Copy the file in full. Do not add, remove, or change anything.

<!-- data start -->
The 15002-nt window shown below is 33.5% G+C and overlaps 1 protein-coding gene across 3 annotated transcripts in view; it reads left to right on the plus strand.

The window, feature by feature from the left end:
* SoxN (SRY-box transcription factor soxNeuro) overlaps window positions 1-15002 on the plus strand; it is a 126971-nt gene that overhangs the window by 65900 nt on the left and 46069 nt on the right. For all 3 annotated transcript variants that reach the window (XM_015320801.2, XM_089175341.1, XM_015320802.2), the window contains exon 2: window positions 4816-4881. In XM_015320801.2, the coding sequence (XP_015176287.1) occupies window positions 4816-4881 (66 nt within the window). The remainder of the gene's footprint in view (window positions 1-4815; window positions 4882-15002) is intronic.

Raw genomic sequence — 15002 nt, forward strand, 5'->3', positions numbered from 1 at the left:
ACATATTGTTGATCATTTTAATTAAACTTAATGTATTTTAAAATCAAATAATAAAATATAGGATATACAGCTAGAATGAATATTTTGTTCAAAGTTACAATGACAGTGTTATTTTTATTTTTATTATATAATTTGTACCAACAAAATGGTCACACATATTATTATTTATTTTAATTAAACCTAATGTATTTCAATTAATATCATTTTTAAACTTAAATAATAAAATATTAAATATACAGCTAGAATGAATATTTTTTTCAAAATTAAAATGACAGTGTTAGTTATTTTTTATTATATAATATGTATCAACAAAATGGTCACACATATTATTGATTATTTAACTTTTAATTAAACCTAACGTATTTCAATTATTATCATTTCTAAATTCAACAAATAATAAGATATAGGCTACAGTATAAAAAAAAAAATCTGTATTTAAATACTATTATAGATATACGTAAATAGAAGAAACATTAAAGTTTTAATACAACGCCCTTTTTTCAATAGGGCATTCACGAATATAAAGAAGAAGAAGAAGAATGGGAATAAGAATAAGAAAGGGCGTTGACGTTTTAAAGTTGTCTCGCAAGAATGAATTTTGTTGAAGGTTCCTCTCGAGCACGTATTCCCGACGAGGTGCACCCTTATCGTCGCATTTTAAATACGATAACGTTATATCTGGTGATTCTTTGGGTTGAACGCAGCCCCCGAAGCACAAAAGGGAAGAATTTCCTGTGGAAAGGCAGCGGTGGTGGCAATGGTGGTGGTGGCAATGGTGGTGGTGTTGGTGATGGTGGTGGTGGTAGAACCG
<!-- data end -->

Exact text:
The 15002-nt window shown below is 33.5% G+C and overlaps 1 protein-coding gene across 3 annotated transcripts in view; it reads left to right on the plus strand.

The window, feature by feature from the left end:
* SoxN (SRY-box transcription factor soxNeuro) overlaps window positions 1-15002 on the plus strand; it is a 126971-nt gene that overhangs the window by 65900 nt on the left and 46069 nt on the right. For all 3 annotated transcript variants that reach the window (XM_015320801.2, XM_089175341.1, XM_015320802.2), the window contains exon 2: window positions 4816-4881. In XM_015320801.2, the coding sequence (XP_015176287.1) occupies window positions 4816-4881 (66 nt within the window). The remainder of the gene's footprint in view (window positions 1-4815; window positions 4882-15002) is intronic.

Raw genomic sequence — 15002 nt, forward strand, 5'->3', positions numbered from 1 at the left:
ACATATTGTTGATCATTTTAATTAAACTTAATGTATTTTAAAATCAAATAATAAAATATAGGATATACAGCTAGAATGAATATTTTGTTCAAAGTTACAATGACAGTGTTATTTTTATTTTTATTATATAATTTGTACCAACAAAATGGTCACACATATTATTATTTATTTTAATTAAACCTAATGTATTTCAATTAATATCATTTTTAAACTTAAATAATAAAATATTAAATATACAGCTAGAATGAATATTTTTTTCAAAATTAAAATGACAGTGTTAGTTATTTTTTATTATATAATATGTATCAACAAAATGGTCACACATATTATTGATTATTTAACTTTTAATTAAACCTAACGTATTTCAATTATTATCATTTCTAAATTCAACAAATAATAAGATATAGGCTACAGTATAAAAAAAAAAATCTGTATTTAAATACTATTATAGATATACGTAAATAGAAGAAACATTAAAGTTTTAATACAACGCCCTTTTTTCAATAGGGCATTCACGAATATAAAGAAGAAGAAGAAGAATGGGAATAAGAATAAGAAAGGGCGTTGACGTTTTAAAGTTGTCTCGCAAGAATGAATTTTGTTGAAGGTTCCTCTCGAGCACGTATTCCCGACGAGGTGCACCCTTATCGTCGCATTTTAAATACGATAACGTTATATCTGGTGATTCTTTGGGTTGAACGCAGCCCCCGAAGCACAAAAGGGAAGAATTTCCTGTGGAAAGGCAGCGGTGGTGGCAATGGTGGTGGTGGCAATGGTGGTGGTGTTGGTGATGGTGGTGGTGGTAGAACCG